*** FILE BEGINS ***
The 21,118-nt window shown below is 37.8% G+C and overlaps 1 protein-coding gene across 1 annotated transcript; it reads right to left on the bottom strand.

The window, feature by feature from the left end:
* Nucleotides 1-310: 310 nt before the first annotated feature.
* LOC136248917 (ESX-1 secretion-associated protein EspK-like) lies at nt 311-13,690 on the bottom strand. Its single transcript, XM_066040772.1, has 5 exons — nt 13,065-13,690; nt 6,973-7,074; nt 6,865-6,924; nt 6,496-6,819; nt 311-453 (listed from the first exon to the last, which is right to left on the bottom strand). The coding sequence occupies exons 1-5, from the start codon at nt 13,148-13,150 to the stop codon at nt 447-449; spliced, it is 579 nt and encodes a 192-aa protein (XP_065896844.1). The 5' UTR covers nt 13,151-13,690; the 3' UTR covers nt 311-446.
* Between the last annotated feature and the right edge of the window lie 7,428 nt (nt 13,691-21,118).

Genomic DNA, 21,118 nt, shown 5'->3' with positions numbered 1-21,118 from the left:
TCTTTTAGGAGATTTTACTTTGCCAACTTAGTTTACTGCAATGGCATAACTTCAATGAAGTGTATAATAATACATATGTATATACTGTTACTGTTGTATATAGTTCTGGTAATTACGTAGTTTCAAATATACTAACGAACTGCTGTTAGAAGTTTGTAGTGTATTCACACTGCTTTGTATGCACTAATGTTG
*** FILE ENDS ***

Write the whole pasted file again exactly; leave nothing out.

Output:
The 21,118-nt window shown below is 37.8% G+C and overlaps 1 protein-coding gene across 1 annotated transcript; it reads right to left on the bottom strand.

The window, feature by feature from the left end:
* Nucleotides 1-310: 310 nt before the first annotated feature.
* LOC136248917 (ESX-1 secretion-associated protein EspK-like) lies at nt 311-13,690 on the bottom strand. Its single transcript, XM_066040772.1, has 5 exons — nt 13,065-13,690; nt 6,973-7,074; nt 6,865-6,924; nt 6,496-6,819; nt 311-453 (listed from the first exon to the last, which is right to left on the bottom strand). The coding sequence occupies exons 1-5, from the start codon at nt 13,148-13,150 to the stop codon at nt 447-449; spliced, it is 579 nt and encodes a 192-aa protein (XP_065896844.1). The 5' UTR covers nt 13,151-13,690; the 3' UTR covers nt 311-446.
* Between the last annotated feature and the right edge of the window lie 7,428 nt (nt 13,691-21,118).

Genomic DNA, 21,118 nt, shown 5'->3' with positions numbered 1-21,118 from the left:
TCTTTTAGGAGATTTTACTTTGCCAACTTAGTTTACTGCAATGGCATAACTTCAATGAAGTGTATAATAATACATATGTATATACTGTTACTGTTGTATATAGTTCTGGTAATTACGTAGTTTCAAATATACTAACGAACTGCTGTTAGAAGTTTGTAGTGTATTCACACTGCTTTGTATGCACTAATGTTG